9 Things to Do in Tulum at Night

things to do in tulum at night

Tulum, the gem of the Riviera Maya, is famed for its turquoise seas, ancient ruins, and chic hotel scene. There’s so much to see by day, but if you’re a night owl, you might be wondering what are the top things to do in Tulum at night.  

Tulum is a nightlife hotspot and is often dubbed the Ibiza of Mexico. The beach club scene might be exclusive and hard to navigate, but there are plenty of other things to keep you entertained. Our guide explores nine of the best activities to do in Tulum come nightfall from pub crawls to night shopping and satisfying your sweet cravings.    

This bohemian city is just as much about having fun after dark as it is about the Caribbean beaches and cenotes, but you might just find that some of these experiences incorporate those things. Let’s get into it. 

Visit a Beach Club

happy couple at beach
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One of the big appeals of Tulum’s nightlife is the elusive hotel zone and its upscale beach clubs. Located east of Tulum Pueblo, you’ll find most of the expensive resorts, restaurants, and unique stays here but amid all the refinement and tranquility are the best parties in town. 

The beach clubs are notoriously expensive but dancing the night away at one is a right of passage for any visit to Tulum and many offer welcome deals and discounted guest lists to help keep prices down (this might involve arriving before a certain time so keep your eye out for event information on social media pages).

Papaya Playa Project, a sustainable boutique hotel complex with beachfront cabins and cottages, hosts one of the most renowned weekly events in Tulum. Famous DJs, upbeat music, a beachfront setting and an energetic crowd will set you up for a night to remember. They even host a monthly full moon party, but this exclusive event is a far cry from the glow paint and alcopop buckets of Koh Phangan. 

Saturday is the best night to head to Papaya Playa and it’s open until 3 am which is otherwise unheard of on the beach. 

There’s also Gitano’s, the pumping Friday night spot in the high season in Tulum. Known for its disco house nights that offer a welcome break from the predominant techno scene of Tulum’s beach clubs, Gitano is set under thatched canopy in a jungle-like venue serving up some of the best mezcal cocktails east of Mexico City.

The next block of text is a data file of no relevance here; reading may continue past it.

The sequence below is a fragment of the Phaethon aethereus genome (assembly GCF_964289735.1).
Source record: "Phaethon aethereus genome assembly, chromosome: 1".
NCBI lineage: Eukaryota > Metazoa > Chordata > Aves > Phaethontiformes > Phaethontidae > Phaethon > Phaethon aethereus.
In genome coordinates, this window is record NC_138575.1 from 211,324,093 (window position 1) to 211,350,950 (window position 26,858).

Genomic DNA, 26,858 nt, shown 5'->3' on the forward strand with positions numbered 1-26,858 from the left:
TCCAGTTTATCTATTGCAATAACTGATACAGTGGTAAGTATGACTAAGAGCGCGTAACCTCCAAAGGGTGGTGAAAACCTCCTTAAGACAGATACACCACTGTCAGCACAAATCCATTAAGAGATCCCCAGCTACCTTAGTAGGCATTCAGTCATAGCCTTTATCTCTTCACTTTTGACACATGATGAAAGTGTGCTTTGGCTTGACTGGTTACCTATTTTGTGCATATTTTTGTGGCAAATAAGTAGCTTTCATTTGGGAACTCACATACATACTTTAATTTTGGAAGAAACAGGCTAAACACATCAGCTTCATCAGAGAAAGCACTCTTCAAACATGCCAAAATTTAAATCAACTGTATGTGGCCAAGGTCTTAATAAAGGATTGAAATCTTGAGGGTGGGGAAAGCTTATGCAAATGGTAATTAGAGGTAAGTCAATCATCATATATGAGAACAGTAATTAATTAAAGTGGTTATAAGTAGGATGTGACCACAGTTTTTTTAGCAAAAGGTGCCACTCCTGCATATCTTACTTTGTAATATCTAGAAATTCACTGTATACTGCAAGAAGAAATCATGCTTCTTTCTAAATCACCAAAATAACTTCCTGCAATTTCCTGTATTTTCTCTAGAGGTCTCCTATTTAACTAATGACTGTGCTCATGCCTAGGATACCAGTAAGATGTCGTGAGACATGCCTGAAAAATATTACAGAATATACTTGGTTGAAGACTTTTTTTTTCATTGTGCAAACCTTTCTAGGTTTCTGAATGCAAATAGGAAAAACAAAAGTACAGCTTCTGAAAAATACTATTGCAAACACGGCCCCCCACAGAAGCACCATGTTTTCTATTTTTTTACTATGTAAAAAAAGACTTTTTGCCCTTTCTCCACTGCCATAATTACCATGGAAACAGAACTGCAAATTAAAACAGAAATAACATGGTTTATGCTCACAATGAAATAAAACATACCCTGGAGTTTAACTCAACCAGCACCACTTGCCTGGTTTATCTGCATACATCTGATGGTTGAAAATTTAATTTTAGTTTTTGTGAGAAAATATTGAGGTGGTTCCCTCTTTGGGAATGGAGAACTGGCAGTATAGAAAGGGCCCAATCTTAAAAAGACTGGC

For midweek fun, head to Mia by Selina, the elegant restaurant and club run by the well-loved hostel group. Two Wednesdays a month, Mia by Selina combines Tulum’s electronic music culture with their premium dining to bring an all day party that runs from 2pm – 1am, hosting some of the biggest DJs in the business.    

All these clubs have entry fees ranging from $30-80 per person depending on the night and you should expect to pay premiums for drinks and food too, but it will all be worth it for a night you’ll never forget. 

Join a Pub Crawl

friends partying
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It’s not all about the flashy beach clubs though. Tulum Pueblo’s humble center is often overlooked by more luxury travelers but it shouldn’t be. Most of the action, from amenities to restaurants, is concentrated in the downtown and a bar hop is a great way to get accustomed to the best of Tulum’s nightlife. 

For $20-30 an experienced guide will take you around three to four venues with welcome shots and discounted drinks included. This is your chance to soak up the lively atmosphere of Tulum’s best backpacker haunts and meet like-minded individuals as you do. 

The hostels are where most of the fun is at in Tulum and you’re sure to stop by some well-loved spots on your night. Ché Hostel with its happy hours, ladies nights, and karaoke is a great place to get started, and finishing your night on the rooftop of Straw Hat or Santino’s Bar is non-negotiable.

You can expect drinking games and endless fun. A pub crawl is a far cry from the beach club party scene but you’ve got to tick it off your Tulum bucket list.  

Got to a Lively Dinner

reserved table
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Another way to get the party started is by enjoying a sizzling Mexican dinner–Tulum style. Tulum is known for its foodie scene from the seafood barbecues at the beach to the vegan salad bars tucked away in downtown, but Tulum is also notorious for enmeshing its nightlife with its culinary experiences. 

There are plenty of places to enjoy mouth-watering Mexican food in Tulum but if you’re looking for a bit of excitement from your midweek dinner, head down to Casa Jaguar or Rosa Negra in the hotel zone. 

Casa Jaguar is a stylish restaurant in a jungle setting with a peaceful environment by day, but every Thursday night at 11 pm, dinner and cocktails turn into a raucous dance party. Rosa Negra offers somewhat of a more unique dining experience. It has a rustic, bohemian style, but this restaurant is known for its lively ambiance and you can join the party every night of the week.